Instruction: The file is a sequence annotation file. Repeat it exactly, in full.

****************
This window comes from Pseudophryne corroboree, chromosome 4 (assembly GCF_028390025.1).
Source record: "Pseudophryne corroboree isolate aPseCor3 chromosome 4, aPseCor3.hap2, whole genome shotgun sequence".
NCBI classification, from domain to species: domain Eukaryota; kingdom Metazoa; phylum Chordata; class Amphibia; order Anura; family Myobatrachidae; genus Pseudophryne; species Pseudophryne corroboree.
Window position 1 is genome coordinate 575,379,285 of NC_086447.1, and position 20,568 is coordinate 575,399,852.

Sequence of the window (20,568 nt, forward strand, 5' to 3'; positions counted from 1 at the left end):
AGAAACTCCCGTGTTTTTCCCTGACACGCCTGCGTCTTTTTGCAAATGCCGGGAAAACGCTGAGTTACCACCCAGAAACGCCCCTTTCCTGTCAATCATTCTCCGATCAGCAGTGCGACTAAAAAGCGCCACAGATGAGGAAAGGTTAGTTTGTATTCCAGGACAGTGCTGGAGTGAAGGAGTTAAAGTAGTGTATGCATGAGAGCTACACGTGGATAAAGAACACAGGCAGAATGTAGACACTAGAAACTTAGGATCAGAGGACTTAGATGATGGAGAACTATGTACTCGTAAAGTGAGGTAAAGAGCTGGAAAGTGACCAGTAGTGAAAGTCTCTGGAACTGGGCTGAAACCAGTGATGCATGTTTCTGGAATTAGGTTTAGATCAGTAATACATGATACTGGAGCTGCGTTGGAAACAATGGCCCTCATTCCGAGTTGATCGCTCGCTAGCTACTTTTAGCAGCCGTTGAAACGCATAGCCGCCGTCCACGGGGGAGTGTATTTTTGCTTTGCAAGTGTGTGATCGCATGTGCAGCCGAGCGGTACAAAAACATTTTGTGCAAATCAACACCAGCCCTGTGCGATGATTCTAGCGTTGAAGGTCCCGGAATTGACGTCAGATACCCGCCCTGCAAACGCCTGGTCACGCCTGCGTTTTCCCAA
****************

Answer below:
This window comes from Pseudophryne corroboree, chromosome 4 (assembly GCF_028390025.1).
Source record: "Pseudophryne corroboree isolate aPseCor3 chromosome 4, aPseCor3.hap2, whole genome shotgun sequence".
NCBI classification, from domain to species: domain Eukaryota; kingdom Metazoa; phylum Chordata; class Amphibia; order Anura; family Myobatrachidae; genus Pseudophryne; species Pseudophryne corroboree.
Window position 1 is genome coordinate 575,379,285 of NC_086447.1, and position 20,568 is coordinate 575,399,852.

Sequence of the window (20,568 nt, forward strand, 5' to 3'; positions counted from 1 at the left end):
AGAAACTCCCGTGTTTTTCCCTGACACGCCTGCGTCTTTTTGCAAATGCCGGGAAAACGCTGAGTTACCACCCAGAAACGCCCCTTTCCTGTCAATCATTCTCCGATCAGCAGTGCGACTAAAAAGCGCCACAGATGAGGAAAGGTTAGTTTGTATTCCAGGACAGTGCTGGAGTGAAGGAGTTAAAGTAGTGTATGCATGAGAGCTACACGTGGATAAAGAACACAGGCAGAATGTAGACACTAGAAACTTAGGATCAGAGGACTTAGATGATGGAGAACTATGTACTCGTAAAGTGAGGTAAAGAGCTGGAAAGTGACCAGTAGTGAAAGTCTCTGGAACTGGGCTGAAACCAGTGATGCATGTTTCTGGAATTAGGTTTAGATCAGTAATACATGATACTGGAGCTGCGTTGGAAACAATGGCCCTCATTCCGAGTTGATCGCTCGCTAGCTACTTTTAGCAGCCGTTGAAACGCATAGCCGCCGTCCACGGGGGAGTGTATTTTTGCTTTGCAAGTGTGTGATCGCATGTGCAGCCGAGCGGTACAAAAACATTTTGTGCAAATCAACACCAGCCCTGTGCGATGATTCTAGCGTTGAAGGTCCCGGAATTGACGTCAGATACCCGCCCTGCAAACGCCTGGTCACGCCTGCGTTTTCCCAA